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Types of Migration
Internal Migration
Global Labour Mobility
Child Migration
Skilled Migration
Forced Migration
Return Migration

Key Themes
Modelling Causes
and Consequences
Links between Migrations
Rural Poverty and Livelihoods
Social Protection
Gender and Generations
Health and Education

UK / international
Albania / Eastern Europe
Ghana / Africa
Egypt / the Middle East
Bangladesh and
South Asia




Project 4a
Impacts of Poverty and Vulnerability on Migration Choice: Ghana and Egypt

There is some consensus in the migration literature that migrants do not constitute the poorest or the most vulnerable individuals in society. They are seen as more likely to be young males, able to finance migration costs, willing to undertake many risks associated with the choice of migration, and possessing the skills demanded in destination locations. This is, however, not necessarily true for all cases. Migration is not restricted by age, gender, income or ethnicity and, in fact, it can have potential benefit for vulnerable groups. Moreover, within development literature, migration for the poorest sectors of the population has been placed in the context of lack of opportunities and services, as well as a highly vulnerable environment in sending communities, stressing the importance of push and pull factors that are external to poor individuals and households while ignoring the central role that migration plays in the livelihood of people. New research has emerged to address the strategies of the poorest groups to cope with negative external and internal shocks such as environmental change, economic pressures or HIV/AIDS within the household. The sustainable livelihoods framework has been the cornerstone to address these issues, which sees migration as a key livelihood strategy for the poor.

The objective of this project is to study the factors that influence the choice of migration for the poorest groups and how migration serves as a livelihood strategy for these people. It will draw on a database collected by the Netherlands Interdisciplinary Demographic Institute and the Statistical Office of the European Union for their project on the Push and Pull Factors of International Migration, using the country data sets for Ghana and Egypt in collaboration with partners in those countries to draw up an empirical model.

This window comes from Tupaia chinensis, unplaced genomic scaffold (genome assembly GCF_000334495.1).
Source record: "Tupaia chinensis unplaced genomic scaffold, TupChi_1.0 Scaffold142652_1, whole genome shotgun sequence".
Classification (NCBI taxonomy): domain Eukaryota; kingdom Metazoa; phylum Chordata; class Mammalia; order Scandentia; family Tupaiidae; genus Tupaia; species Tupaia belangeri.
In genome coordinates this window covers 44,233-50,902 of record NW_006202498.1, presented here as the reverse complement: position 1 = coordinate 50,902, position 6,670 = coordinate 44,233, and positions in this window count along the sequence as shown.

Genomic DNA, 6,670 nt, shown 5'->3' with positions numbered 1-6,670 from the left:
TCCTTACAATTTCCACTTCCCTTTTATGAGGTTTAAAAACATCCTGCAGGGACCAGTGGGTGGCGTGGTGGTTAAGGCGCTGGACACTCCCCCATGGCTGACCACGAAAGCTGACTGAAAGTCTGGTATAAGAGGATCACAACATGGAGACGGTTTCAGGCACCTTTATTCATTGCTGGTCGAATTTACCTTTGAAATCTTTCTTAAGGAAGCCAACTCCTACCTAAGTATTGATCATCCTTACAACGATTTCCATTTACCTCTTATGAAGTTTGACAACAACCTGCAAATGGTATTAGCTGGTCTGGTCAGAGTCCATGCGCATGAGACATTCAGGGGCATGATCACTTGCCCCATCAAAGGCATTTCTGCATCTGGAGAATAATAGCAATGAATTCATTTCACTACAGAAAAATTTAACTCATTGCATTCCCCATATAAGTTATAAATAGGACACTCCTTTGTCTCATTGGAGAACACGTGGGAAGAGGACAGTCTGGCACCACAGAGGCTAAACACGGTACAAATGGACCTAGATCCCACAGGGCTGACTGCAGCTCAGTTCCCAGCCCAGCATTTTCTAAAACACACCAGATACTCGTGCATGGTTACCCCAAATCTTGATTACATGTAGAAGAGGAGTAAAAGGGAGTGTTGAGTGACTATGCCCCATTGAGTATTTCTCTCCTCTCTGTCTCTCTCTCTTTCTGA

Key Research Questions

Dot How do poverty and vulnerability affect the decision to migrate? (This will include both economic and non-economic determinants of migration.)
Dot Under what conditions are the poorest segments of a society able to consider migration as a livelihood strategy?
Dot If the poor are able to migrate in search of a livelihood, what are the implications and ramifications of such a strategy?
Dot Does migration enable poor households to smooth consumption over their life-cycle and what does this imply for risk management options?



Key Theme(s)
Modelling Causes and Consequences
Rural Poverty and Livelihoods

Region (s)
Ghana / Africa
Egypt / the Middle East


Rachel Sabates-Wheeler

Rachel Sabates-Wheeler (IDS)
Adriana Castaldo (Sussex)

Key Activities


Analysis of country data sets on migration from Ghana and Egypt.

2. Case studies in each country to complement the macro-level data analysis.
3. Analysis and comparison with findings of project 4b.

Key Outputs

Working paper on links between poverty, vulnerability and migration choice

Workshop on methodological approaches
Interim and field reports on quantitative data analysis and qualitative case studies
Presentation of findings at workshop on poverty, vulnerability and migration in Sussex
Policy briefing
Final report
Academic publications


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With thanks to IOM and Claudia Natali for the photographs